The results showed a significant interaction between Bradyrhizobium strains and phosphorus levels on the number of pods per plant. The positive effects of the inoculants might be due to better amount of nitrogen rendered through nitrogen fixation which promoted vegetative growth and plant height, thus improving the number of pods per plant. This could again be attributed to the availability of phosphorus that would have increased the intensity of photosynthesis, nitrogen fixation, root development, flowering, seed formation, and fruiting. Increased number of pods per plant of soybean was reported due to the combined application of phosphorus and inoculation [43–45].
Plant height, primary branches, grain yield, and harvest index were significantly influenced by the main effect of Bradyrhizobium, lime, and phosphorus application only. Among various phosphorus levels, the maximum yield and yield components were recorded at the rate of 69 kg P2O5 ha−1. This positive growth response of soybean for application of P may be related to better availability of P as the rate of P application increased [20, 46]. The improvements of soybean yield and yield components were related to the symbiotic relationship between Bradyrhizobium and soybean plants, which resulted in the fixation of atmospheric nitrogen into the roots and translocation of amino acids to the shoots, thus leading to increased yield. Such a significant effect of Bradyrhizobium inoculation on soybean grain yield has also been reported by other researchers [43, 44, 47].
The beneficial effects of liming on plant growth are most likely a result from the enhanced conditions for seedling growth. The result indicated that applying lime to the soil might considerably improve the nutrient availability, particularly phosphorus and calcium, since it improves soil pH under which maximum availability of the nutrient may be obtained. Another reason could be liming neutralizes acid soil which in turn creates a conducive environment for root growth and also makes native soil P available for plant uptake .
The higher yields obtained with inoculation, lime, and phosphorus application indicate that the Rhizobium technology and lime application to acidic soil with a reduced rate of phosphorus are efficient in supplying nitrogen to legumes as inorganic nitrogen fertilizer and it is a better option for resource-poor farmers who cannot afford to purchase expensive inputs. Also, these results suggest that inclusion of Rhizobium inoculation in the production package for soybean production in the study area is likely to be cost-effective since the inoculum sachets are fairly affordable.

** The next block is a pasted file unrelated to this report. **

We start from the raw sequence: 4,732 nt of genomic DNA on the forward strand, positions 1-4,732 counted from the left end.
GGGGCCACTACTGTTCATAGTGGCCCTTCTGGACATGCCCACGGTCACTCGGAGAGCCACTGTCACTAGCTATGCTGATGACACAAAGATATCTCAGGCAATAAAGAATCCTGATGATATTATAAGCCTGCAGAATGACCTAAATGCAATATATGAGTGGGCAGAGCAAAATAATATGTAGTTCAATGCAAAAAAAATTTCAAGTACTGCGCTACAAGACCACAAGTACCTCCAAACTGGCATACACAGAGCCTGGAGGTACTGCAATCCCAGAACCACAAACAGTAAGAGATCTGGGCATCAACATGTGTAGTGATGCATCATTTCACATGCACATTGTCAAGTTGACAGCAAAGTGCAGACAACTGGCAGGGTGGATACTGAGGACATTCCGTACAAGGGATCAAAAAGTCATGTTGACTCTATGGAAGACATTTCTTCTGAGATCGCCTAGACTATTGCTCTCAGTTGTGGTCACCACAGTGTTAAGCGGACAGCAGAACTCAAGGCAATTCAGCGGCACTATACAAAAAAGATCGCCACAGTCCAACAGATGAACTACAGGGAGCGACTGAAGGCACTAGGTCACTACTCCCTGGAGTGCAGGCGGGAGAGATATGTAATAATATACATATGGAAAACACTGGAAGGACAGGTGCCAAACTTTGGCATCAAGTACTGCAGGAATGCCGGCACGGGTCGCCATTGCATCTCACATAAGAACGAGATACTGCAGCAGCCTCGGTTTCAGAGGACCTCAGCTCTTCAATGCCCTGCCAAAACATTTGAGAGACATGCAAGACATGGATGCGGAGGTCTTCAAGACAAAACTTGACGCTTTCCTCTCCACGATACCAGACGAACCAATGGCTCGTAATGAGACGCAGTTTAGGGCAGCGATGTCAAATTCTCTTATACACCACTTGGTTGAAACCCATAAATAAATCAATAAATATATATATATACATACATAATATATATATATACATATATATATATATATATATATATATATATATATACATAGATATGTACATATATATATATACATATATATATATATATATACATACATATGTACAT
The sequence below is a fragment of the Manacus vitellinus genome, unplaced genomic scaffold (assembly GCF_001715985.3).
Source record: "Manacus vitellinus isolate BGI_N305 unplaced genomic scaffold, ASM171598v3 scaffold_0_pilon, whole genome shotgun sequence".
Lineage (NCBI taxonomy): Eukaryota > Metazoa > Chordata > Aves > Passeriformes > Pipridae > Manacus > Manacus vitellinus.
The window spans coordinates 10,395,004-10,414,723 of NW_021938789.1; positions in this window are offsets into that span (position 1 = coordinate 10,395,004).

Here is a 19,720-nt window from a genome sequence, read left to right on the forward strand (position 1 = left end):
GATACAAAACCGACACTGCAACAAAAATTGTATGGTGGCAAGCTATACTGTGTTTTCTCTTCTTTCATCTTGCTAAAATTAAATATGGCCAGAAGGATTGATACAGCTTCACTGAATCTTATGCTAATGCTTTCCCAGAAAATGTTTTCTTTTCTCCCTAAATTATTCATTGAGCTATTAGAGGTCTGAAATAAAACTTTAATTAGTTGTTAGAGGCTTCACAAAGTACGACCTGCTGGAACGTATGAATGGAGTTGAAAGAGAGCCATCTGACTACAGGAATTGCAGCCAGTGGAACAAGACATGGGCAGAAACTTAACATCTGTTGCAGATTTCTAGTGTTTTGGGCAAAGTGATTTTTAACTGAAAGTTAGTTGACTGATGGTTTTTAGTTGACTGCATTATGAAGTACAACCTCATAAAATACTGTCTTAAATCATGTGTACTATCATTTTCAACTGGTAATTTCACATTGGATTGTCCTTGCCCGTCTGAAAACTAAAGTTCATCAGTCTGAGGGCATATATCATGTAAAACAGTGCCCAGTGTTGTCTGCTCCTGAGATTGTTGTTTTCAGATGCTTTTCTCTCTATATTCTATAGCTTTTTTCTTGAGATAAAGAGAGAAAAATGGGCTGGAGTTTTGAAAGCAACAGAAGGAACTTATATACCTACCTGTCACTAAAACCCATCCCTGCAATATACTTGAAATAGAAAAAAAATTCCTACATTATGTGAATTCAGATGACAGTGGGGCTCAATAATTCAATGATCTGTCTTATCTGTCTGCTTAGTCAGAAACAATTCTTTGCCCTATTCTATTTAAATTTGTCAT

Soil acidity and poor soil fertility are the major soil chemical constraints which limit crop productivity in western Ethiopia. Application of Bradyrhizobium, lime, and phosphorus showed a considerable difference in nodulation, phonological, growth, and yield and yield components of soybean. Thus, it can be concluded that use of Bradyhizobium together with lime and phosphorus is an important practice to boost the productivities of soybean crop even in the second year of cropping season on the same plot of land due to the residual effect of Bradyhizobium and lime on the soil and on the crop. However, as this study was done at one location on one soybean variety, the experiment has to be repeated over locations to determine the response of different maturity group of soybean varieties to appropriate rates or combination of Bradrhizobium strains, lime, and phosphorus fertilizers which can maximize the productivity of the crop and reduce soil acidity problem in the study area.
The authors declare that they can submit the data at whatever time based on the request. The datasets used and/or analyzed during the current study will be available from the corresponding author on reasonable request.
Conflicts of Interest
The authors declare that they have no conflicts of interest.
Alemayehu Dabessa initiated the research, wrote the research proposal, conducted the research, did data entry and analysis, and wrote the manuscript. Tamado Tana was involved in analysis, methodology, supervising, and writing, reviewing, and editing of the research proposal and manuscript and also read and approved the final manuscript.